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Article Debunking PRO-GMO Hit Piece On Organic Foood Targeted By Massive Cyber Attack
by Anthony Gucciardi
September 5, 2012
Soon after a natural society article debunking a study demonizing organic food in favor of GMOs goes viral it is targeted in by a massive cyber attack.
On the night of September 2, after hearing about the ridiculous study that demonized organic food and claimed that it was virtually the same as GMO-laden conventional food, I decided to shoot a short 9 minute video within an accompanying article breaking down the study. As this was the night before the real news cycle began the following morning in the alternative media, this piece really blew up. It was graciously hosted on Alex Jones' Infowars as a featured news piece as well as featured in an article on the subject by NaturalNews' Mike Adams. Essentially, it was the first piece to really respond to the outlandish hit piece with a serious response. It may come as no surprise to many of you, then, to know that we were hit with a massive attack between the early morning hours of September 4th (as the piece really began to gain traction) and the night of the same day. Hit by a complicated series of denial of service attack (known as a DDoS attack) resulting in a complete server crash, we did our best to trace the location and halt the intrusion.
Urgent Security Update Regarding Your Bitly Account
May 8, 2014
We have reason to believe that Bitly account credentials have been compromised; specifically, users' email addresses, encrypted passwords, API keys and OAuth tokens.
We have no indication at this time that any accounts have been accessed without permission. We have taken steps to ensure the security of all accounts, including disconnecting all users' Facebook and Twitter accounts. All users can safely reconnect these accounts at their next login. We are recommending all Bitly users make these changes. Please take the following steps to secure your account: change your API key and OAuth token, reset your password, and reconnect your Facebook and Twitter accounts.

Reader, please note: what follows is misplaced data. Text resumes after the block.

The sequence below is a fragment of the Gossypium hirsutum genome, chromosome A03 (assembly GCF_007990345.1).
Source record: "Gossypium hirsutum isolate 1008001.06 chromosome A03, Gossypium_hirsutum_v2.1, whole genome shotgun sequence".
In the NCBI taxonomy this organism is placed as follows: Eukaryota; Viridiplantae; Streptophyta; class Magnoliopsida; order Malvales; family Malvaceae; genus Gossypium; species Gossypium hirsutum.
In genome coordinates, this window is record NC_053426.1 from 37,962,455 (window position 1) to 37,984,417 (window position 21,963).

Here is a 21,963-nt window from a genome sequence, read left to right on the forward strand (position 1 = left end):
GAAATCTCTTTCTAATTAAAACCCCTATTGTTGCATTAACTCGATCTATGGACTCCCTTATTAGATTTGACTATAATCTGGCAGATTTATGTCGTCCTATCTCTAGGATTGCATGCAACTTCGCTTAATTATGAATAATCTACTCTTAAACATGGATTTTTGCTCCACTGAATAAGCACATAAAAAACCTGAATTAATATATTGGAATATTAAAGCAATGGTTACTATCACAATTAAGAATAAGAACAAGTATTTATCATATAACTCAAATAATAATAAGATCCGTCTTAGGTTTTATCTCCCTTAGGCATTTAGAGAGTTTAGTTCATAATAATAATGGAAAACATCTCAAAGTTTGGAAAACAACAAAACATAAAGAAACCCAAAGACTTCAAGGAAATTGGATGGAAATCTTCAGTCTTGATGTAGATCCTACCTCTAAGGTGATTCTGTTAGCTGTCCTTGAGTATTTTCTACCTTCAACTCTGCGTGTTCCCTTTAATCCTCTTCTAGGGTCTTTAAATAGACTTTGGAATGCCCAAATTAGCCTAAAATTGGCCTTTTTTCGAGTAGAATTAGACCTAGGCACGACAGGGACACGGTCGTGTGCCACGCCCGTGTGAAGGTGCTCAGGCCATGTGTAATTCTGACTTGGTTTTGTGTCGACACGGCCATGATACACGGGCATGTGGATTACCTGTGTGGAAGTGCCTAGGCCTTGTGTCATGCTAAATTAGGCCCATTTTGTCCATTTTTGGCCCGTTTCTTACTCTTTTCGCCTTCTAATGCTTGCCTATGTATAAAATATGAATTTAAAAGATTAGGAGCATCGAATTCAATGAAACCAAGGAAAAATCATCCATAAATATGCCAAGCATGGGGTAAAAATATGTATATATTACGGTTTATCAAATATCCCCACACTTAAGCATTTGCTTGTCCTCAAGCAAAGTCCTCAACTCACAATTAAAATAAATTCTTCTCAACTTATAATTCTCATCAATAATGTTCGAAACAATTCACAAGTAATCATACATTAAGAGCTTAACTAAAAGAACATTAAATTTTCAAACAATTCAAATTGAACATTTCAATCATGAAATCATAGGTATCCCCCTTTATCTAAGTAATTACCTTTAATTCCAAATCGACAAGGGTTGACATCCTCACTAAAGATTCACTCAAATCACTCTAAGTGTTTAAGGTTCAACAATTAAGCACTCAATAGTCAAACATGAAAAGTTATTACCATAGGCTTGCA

Saying Goodbye to Our Old Friend NPAPI
September 23, 2013
The Netscape Plug-in API (NPAPI) ushered in an early era of web innovation by offering the first standard mechanism to extend the browser.
In fact, many modern web platform features-including video and audio support-first saw mainstream deployment through NPAPI-based plug-ins. But the web has evolved. Today's browsers are speedier, safer, and more capable than their ancestors. Meanwhile, NPAPI's 90s-era architecture has become a leading cause of hangs, crashes, security incidents, and code complexity. Because of this, Chrome will be phasing out NPAPI support over the coming year.
5 things to do today to keep your data private
February 4, 2013
Today is Data Privacy Day, a global "holiday" aimed at raising awareness about online security and privacy.
However, it's hard not to be aware of the constant threats that hammer on our digital doors. The joy of the Internet is that we're all connected to each other, making it easy to share information and commerce. But there's also a dark side: Just as in the "real" world, the Net is full of evildoers who want to take advantage of the less-than-vigilant among us. Don't be one of them. On Data Privacy Day, take some time to secure your virtual borders. Here are five things you can do right now that will give you peace of mind and make it little harder for the jerks who want to steal your data, your identity and your cash.